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The Spokesman-Review Newspaper The Spokesman-Review

Saturday, May 30, 2020  Spokane, Washington  Est. May 19, 1883
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Rockies On A Budget For Access, Economy It’s Hard To Beat Hostels For A Vacation In Canada’s High Country

By David Gonzales Universal Press Syndicate

In the midst of the Canadian Rockies is one of the most lavishly appointed outhouses in North America.

Throw rugs adorn its floor; maps and posters paper the ceiling and walls; a battery-powered lamp hangs over the seat; shelves on both sides of the door are stacked with magazines and “You are in Bear Country” pamphlets. There’s even a guest book. Past patrons have filled it with plaudits, some in verse, for the outhouse’s amenities and scenic location beside the Sunwapta River.

You have to wonder, while sequestered in this most hospitable one-holer, where else in the world you could peek out a lavatory door at mountains and a milky-blue river while reciting, in regal luxury, mildly scatological odes composed by your predecessors.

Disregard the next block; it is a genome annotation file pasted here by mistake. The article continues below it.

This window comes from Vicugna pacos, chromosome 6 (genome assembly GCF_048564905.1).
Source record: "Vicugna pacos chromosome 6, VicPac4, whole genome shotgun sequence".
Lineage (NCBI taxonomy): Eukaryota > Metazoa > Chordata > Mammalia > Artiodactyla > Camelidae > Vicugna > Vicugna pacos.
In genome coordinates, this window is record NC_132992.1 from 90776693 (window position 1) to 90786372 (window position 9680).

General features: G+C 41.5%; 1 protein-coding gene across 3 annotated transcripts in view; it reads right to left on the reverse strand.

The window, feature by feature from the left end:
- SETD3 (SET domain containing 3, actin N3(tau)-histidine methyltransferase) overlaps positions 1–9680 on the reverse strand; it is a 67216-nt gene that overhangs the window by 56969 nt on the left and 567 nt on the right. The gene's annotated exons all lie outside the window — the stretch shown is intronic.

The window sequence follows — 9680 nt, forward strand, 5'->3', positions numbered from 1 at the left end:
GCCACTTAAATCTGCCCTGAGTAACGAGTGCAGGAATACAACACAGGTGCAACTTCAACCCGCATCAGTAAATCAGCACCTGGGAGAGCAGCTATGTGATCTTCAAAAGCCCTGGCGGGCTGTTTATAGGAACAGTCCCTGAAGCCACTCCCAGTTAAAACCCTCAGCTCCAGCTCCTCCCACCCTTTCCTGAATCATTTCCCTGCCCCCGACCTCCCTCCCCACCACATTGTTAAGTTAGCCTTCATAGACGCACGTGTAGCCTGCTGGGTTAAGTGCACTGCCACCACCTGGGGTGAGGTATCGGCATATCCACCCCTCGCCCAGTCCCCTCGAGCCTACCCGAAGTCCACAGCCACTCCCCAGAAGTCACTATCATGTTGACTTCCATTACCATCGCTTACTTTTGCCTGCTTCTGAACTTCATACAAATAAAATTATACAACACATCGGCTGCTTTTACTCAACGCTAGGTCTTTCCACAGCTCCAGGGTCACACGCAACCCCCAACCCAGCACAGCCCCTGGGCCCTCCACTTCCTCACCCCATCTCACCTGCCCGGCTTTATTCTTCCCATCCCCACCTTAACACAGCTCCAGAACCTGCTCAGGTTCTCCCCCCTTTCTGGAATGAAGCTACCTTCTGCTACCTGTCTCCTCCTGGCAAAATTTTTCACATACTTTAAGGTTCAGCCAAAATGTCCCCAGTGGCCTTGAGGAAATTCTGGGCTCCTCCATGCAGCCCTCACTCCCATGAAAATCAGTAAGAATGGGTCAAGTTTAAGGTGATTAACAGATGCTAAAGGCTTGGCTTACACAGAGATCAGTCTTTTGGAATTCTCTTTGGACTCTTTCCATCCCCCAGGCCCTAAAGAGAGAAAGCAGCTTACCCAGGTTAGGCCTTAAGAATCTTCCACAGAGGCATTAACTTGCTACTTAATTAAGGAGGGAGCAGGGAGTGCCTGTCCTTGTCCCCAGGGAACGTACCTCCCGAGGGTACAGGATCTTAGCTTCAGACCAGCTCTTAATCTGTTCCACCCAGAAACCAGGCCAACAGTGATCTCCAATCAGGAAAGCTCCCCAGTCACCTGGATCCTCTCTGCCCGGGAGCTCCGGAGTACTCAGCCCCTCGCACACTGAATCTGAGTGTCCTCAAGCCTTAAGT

The price for all this is ridiculously low. The outhouse is part of the Beauty Creek Hostel, a rustic guesthouse that charges about $8 for a night’s stay in one of its log bunkhouses. With a membership in Hostelling International, anybody can stay at the Beauty Creek Hostel or any of the other 11 hostels scattered across Jasper, Banff and Yoho National Parks, the three most renowned preserves in the Canadian Rockies along the Alberta-British Columbia border.

Hostelling International is the new moniker adopted by the International Youth Hostel Federation, an umbrella organization of 5,000 hostels around the world. For $25 per year, members, who may be of any age (hence the expulsion of “youth” from the organization’s name), have access to every HI establishment on the globe and are given a guidebook that lists HI hostels in Canada and the United States.

A hostel, for those unfamiliar with the concept, commonly consists of two or more bunkrooms, a common living area and a cook-it-yourself kitchen. Instead of banishing guests to separate rooms, hotel-style, a hostel’s communal nature brings travelers together and, more important, keeps accommodation prices within reach of skimpy travel budgets. Even the most expensive hostel in the Canadian Rockies, the Lake Louise International Hostel, charges about $15 per night, though its amenities rival those of a posh mountain chalet.